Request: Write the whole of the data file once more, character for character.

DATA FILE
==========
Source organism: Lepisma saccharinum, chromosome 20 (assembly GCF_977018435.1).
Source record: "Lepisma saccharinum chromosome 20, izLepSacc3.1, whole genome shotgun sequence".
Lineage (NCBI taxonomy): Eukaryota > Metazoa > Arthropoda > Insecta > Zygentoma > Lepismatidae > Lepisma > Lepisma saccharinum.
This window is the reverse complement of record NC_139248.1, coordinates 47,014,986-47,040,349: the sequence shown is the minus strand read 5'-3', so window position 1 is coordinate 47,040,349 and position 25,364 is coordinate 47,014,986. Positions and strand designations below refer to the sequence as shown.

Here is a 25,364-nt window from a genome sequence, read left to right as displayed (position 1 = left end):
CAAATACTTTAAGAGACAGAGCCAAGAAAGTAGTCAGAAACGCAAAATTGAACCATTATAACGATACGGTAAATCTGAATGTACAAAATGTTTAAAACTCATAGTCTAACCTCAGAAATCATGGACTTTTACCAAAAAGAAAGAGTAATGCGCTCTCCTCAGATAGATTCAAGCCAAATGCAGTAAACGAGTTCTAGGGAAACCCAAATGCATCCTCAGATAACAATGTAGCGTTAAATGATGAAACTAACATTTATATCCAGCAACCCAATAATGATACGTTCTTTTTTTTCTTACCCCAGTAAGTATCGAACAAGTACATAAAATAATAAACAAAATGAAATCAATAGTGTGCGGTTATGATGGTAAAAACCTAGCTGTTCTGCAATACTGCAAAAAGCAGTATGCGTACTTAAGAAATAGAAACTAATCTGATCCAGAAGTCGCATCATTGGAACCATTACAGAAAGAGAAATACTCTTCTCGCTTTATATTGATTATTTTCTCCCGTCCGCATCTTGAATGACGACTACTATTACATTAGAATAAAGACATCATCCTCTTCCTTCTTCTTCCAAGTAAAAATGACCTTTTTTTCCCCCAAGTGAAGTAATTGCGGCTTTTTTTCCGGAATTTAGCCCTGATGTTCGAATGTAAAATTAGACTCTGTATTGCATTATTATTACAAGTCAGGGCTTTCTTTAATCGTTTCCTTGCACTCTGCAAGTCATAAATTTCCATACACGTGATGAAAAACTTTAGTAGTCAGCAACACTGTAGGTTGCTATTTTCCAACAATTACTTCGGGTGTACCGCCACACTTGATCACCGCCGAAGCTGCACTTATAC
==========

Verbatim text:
Source organism: Lepisma saccharinum, chromosome 20 (assembly GCF_977018435.1).
Source record: "Lepisma saccharinum chromosome 20, izLepSacc3.1, whole genome shotgun sequence".
Lineage (NCBI taxonomy): Eukaryota > Metazoa > Arthropoda > Insecta > Zygentoma > Lepismatidae > Lepisma > Lepisma saccharinum.
This window is the reverse complement of record NC_139248.1, coordinates 47,014,986-47,040,349: the sequence shown is the minus strand read 5'-3', so window position 1 is coordinate 47,040,349 and position 25,364 is coordinate 47,014,986. Positions and strand designations below refer to the sequence as shown.

Here is a 25,364-nt window from a genome sequence, read left to right as displayed (position 1 = left end):
CAAATACTTTAAGAGACAGAGCCAAGAAAGTAGTCAGAAACGCAAAATTGAACCATTATAACGATACGGTAAATCTGAATGTACAAAATGTTTAAAACTCATAGTCTAACCTCAGAAATCATGGACTTTTACCAAAAAGAAAGAGTAATGCGCTCTCCTCAGATAGATTCAAGCCAAATGCAGTAAACGAGTTCTAGGGAAACCCAAATGCATCCTCAGATAACAATGTAGCGTTAAATGATGAAACTAACATTTATATCCAGCAACCCAATAATGATACGTTCTTTTTTTTCTTACCCCAGTAAGTATCGAACAAGTACATAAAATAATAAACAAAATGAAATCAATAGTGTGCGGTTATGATGGTAAAAACCTAGCTGTTCTGCAATACTGCAAAAAGCAGTATGCGTACTTAAGAAATAGAAACTAATCTGATCCAGAAGTCGCATCATTGGAACCATTACAGAAAGAGAAATACTCTTCTCGCTTTATATTGATTATTTTCTCCCGTCCGCATCTTGAATGACGACTACTATTACATTAGAATAAAGACATCATCCTCTTCCTTCTTCTTCCAAGTAAAAATGACCTTTTTTTCCCCCAAGTGAAGTAATTGCGGCTTTTTTTCCGGAATTTAGCCCTGATGTTCGAATGTAAAATTAGACTCTGTATTGCATTATTATTACAAGTCAGGGCTTTCTTTAATCGTTTCCTTGCACTCTGCAAGTCATAAATTTCCATACACGTGATGAAAAACTTTAGTAGTCAGCAACACTGTAGGTTGCTATTTTCCAACAATTACTTCGGGTGTACCGCCACACTTGATCACCGCCGAAGCTGCACTTATAC